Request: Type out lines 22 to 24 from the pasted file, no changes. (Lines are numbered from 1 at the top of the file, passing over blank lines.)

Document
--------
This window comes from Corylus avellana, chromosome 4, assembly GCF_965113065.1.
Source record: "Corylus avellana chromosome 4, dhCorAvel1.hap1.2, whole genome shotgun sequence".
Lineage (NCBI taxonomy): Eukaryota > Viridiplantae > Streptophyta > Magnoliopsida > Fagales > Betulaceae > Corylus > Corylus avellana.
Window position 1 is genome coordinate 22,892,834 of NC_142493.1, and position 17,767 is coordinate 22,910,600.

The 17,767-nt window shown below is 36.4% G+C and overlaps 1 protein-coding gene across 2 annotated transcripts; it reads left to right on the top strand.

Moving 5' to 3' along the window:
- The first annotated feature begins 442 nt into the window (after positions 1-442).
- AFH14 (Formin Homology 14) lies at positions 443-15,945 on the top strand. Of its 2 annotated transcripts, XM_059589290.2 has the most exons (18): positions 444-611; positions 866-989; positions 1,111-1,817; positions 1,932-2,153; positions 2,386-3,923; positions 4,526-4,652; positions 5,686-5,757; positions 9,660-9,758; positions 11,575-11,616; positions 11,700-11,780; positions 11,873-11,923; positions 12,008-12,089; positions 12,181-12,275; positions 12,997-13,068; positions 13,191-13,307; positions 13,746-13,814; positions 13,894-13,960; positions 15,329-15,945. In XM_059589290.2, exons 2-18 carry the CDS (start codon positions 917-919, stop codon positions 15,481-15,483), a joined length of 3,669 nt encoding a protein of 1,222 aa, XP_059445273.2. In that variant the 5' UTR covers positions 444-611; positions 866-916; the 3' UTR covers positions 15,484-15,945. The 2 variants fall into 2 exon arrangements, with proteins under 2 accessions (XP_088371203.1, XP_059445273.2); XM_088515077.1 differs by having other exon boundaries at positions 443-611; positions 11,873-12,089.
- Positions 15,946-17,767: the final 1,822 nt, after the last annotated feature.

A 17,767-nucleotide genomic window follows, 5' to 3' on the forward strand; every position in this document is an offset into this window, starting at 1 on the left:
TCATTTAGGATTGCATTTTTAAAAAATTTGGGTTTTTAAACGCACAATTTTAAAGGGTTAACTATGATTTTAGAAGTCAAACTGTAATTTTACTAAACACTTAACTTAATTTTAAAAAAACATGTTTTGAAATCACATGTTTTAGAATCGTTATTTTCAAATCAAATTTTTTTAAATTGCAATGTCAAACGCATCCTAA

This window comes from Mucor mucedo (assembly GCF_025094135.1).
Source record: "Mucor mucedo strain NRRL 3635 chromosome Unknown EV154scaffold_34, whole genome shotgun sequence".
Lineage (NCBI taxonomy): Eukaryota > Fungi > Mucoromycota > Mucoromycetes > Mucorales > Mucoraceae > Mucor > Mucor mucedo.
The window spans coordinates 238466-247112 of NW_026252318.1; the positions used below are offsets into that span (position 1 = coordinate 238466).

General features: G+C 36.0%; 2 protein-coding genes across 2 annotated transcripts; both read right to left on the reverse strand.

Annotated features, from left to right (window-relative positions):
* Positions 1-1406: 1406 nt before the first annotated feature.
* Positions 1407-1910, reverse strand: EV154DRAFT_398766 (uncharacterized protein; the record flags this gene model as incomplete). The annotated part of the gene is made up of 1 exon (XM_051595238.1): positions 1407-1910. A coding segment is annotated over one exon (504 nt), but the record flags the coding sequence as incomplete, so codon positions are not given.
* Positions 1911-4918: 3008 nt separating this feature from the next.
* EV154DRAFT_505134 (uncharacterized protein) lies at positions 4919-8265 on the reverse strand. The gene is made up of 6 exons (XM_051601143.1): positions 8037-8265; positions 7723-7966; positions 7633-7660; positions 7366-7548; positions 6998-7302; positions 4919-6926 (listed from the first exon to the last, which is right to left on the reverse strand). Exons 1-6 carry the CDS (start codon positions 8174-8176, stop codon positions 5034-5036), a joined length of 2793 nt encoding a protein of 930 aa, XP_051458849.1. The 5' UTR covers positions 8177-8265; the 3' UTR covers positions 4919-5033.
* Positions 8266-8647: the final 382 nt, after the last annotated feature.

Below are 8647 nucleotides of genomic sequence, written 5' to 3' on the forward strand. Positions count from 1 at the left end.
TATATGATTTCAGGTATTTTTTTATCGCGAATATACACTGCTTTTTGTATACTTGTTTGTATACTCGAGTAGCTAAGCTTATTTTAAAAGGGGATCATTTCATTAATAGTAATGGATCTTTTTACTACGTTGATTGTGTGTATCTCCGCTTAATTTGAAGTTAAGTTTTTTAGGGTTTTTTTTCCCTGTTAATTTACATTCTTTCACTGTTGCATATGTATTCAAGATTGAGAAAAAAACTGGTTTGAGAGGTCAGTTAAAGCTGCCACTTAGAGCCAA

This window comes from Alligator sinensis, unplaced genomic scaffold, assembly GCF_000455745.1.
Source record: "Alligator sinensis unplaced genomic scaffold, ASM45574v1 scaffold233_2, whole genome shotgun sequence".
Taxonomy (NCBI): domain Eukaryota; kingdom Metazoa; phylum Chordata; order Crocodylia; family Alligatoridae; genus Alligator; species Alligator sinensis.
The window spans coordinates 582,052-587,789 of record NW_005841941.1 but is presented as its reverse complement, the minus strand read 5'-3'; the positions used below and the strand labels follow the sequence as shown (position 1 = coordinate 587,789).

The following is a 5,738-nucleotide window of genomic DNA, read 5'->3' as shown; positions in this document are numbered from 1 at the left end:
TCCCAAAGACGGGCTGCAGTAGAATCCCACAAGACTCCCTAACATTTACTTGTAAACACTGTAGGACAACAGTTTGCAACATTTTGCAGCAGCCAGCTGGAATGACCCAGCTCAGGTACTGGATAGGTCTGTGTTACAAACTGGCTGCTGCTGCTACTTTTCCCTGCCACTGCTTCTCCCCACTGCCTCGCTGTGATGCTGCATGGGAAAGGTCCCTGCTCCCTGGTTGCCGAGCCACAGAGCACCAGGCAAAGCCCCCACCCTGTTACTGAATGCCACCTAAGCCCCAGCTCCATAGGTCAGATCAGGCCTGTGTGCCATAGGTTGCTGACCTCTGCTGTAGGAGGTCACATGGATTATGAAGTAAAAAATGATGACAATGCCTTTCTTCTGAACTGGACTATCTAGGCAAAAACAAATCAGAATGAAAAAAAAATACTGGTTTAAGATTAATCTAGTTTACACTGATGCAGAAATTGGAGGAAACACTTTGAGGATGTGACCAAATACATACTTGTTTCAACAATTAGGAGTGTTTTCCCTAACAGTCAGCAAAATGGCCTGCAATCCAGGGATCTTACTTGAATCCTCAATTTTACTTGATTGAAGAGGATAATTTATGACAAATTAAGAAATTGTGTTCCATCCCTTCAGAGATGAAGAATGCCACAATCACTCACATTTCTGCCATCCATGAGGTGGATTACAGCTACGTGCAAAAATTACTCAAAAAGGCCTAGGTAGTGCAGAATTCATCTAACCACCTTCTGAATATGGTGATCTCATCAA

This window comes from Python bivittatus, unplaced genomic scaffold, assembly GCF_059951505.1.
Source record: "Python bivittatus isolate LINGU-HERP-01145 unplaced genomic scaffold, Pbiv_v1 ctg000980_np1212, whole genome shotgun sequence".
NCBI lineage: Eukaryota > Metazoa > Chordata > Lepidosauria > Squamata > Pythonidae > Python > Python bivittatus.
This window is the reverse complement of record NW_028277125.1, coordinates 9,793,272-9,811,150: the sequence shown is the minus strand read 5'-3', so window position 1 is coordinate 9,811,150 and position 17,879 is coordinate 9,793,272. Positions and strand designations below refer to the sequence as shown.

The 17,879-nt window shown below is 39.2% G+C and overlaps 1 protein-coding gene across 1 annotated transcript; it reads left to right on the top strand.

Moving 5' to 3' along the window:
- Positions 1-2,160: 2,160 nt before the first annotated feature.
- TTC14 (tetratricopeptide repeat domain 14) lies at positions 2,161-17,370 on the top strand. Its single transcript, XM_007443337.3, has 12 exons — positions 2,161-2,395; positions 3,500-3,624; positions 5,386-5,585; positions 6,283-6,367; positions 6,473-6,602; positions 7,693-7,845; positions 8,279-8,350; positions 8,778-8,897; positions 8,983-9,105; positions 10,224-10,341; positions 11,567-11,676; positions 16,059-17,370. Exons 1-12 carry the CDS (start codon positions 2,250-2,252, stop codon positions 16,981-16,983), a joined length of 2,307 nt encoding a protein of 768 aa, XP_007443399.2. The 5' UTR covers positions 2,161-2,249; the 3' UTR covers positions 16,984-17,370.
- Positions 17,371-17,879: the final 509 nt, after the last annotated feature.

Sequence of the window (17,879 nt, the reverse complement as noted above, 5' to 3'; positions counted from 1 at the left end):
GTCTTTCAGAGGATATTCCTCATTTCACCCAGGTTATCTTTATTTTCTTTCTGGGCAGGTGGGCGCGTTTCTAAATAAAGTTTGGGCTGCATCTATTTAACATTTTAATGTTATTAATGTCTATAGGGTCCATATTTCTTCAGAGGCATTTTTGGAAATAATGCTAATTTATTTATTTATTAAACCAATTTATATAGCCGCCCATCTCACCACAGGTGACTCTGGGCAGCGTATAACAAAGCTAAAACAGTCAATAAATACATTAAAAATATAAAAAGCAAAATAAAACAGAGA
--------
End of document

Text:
* Positions 8266-8647: the final 382 nt, after the last annotated feature.

Below are 8647 nucleotides of genomic sequence, written 5' to 3' on the forward strand. Positions count from 1 at the left end.
TATATGATTTCAGGTATTTTTTTATCGCGAATATACACTGCTTTTTGTATACTTGTTTGTATACTCGAGTAGCTAAGCTTATTTTAAAAGGGGATCATTTCATTAATAGTAATGGATCTTTTTACTACGTTGATTGTGTGTATCTCCGCTTAATTTGAAGTTAAGTTTTTTAGGGTTTTTTTTCCCTGTTAATTTACATTCTTTCACTGTTGCATATGTATTCAAGATTGAGAAAAAAACTGGTTTGAGAGGTCAGTTAAAGCTGCCACTTAGAGCCAA